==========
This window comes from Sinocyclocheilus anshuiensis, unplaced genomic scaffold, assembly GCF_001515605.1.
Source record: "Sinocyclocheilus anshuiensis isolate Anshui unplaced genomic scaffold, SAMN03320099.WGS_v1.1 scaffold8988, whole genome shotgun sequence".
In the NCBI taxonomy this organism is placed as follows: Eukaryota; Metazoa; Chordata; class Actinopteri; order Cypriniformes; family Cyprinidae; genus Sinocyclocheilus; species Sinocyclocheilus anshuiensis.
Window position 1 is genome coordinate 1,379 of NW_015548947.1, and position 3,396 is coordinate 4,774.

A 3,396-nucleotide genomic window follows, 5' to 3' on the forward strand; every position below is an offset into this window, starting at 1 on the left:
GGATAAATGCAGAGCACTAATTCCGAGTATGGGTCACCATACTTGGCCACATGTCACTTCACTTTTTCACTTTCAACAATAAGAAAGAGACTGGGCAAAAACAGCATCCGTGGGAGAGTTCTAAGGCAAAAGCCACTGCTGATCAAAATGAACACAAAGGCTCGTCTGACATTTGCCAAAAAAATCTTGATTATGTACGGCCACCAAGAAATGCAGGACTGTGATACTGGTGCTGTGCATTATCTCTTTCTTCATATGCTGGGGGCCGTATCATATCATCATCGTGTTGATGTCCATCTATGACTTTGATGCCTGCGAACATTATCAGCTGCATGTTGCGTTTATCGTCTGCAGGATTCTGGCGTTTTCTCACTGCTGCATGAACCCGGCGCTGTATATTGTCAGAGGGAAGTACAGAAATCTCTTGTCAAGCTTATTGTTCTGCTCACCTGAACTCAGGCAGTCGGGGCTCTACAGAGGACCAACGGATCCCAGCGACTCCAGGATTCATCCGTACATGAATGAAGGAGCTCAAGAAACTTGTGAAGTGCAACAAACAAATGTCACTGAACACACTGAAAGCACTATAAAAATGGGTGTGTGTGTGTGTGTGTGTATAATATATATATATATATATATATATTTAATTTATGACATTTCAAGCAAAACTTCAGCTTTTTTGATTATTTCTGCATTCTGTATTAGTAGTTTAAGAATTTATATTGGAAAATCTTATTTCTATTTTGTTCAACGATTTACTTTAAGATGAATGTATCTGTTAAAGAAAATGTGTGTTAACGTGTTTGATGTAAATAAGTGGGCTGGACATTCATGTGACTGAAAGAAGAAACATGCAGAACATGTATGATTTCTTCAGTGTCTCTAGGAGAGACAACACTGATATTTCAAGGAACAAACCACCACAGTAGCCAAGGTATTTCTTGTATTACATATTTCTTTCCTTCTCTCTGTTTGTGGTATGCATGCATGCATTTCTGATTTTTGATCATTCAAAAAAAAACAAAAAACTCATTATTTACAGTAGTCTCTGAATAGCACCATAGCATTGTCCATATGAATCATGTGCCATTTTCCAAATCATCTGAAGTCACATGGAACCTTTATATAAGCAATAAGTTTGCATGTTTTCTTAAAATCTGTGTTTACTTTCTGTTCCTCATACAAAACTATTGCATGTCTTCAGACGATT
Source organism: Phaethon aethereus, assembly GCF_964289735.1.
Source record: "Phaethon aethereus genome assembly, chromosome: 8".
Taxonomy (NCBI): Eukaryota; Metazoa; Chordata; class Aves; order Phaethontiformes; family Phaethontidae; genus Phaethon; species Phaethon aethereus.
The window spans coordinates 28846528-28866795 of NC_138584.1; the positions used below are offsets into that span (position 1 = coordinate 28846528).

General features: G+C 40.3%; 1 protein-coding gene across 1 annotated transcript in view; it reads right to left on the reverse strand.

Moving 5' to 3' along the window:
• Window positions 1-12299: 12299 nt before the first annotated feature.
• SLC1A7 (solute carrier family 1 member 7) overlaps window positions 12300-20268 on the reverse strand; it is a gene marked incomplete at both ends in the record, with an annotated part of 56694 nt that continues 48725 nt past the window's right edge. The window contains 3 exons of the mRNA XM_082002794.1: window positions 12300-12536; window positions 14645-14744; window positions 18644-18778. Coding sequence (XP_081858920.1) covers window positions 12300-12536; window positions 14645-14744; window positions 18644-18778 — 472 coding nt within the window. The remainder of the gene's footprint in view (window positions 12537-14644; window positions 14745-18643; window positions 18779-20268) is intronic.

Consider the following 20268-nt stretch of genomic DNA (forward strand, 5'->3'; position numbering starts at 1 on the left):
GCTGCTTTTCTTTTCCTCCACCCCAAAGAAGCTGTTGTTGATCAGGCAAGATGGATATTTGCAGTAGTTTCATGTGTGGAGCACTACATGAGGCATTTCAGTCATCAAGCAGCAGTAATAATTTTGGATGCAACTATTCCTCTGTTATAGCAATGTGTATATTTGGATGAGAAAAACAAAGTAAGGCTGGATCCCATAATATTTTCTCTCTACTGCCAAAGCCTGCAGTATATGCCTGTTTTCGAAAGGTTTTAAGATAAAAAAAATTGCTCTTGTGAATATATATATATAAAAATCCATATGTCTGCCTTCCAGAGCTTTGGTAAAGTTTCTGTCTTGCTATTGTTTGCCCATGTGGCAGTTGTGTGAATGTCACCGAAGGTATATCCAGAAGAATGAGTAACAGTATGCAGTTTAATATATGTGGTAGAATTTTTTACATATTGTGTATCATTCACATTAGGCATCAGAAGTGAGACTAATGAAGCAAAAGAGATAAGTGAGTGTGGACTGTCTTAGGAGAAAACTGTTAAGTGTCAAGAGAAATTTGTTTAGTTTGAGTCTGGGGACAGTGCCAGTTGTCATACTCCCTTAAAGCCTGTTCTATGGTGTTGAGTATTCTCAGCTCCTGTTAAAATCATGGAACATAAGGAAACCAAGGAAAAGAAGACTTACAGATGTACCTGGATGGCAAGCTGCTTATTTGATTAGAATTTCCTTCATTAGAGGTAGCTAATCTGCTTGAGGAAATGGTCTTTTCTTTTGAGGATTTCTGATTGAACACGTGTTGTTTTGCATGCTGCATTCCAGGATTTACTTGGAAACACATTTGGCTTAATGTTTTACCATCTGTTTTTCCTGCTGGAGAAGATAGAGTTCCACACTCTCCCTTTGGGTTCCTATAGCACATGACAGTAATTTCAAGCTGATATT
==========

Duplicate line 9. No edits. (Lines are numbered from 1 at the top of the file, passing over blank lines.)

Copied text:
Taxonomy (NCBI): Eukaryota; Metazoa; Chordata; class Aves; order Phaethontiformes; family Phaethontidae; genus Phaethon; species Phaethon aethereus.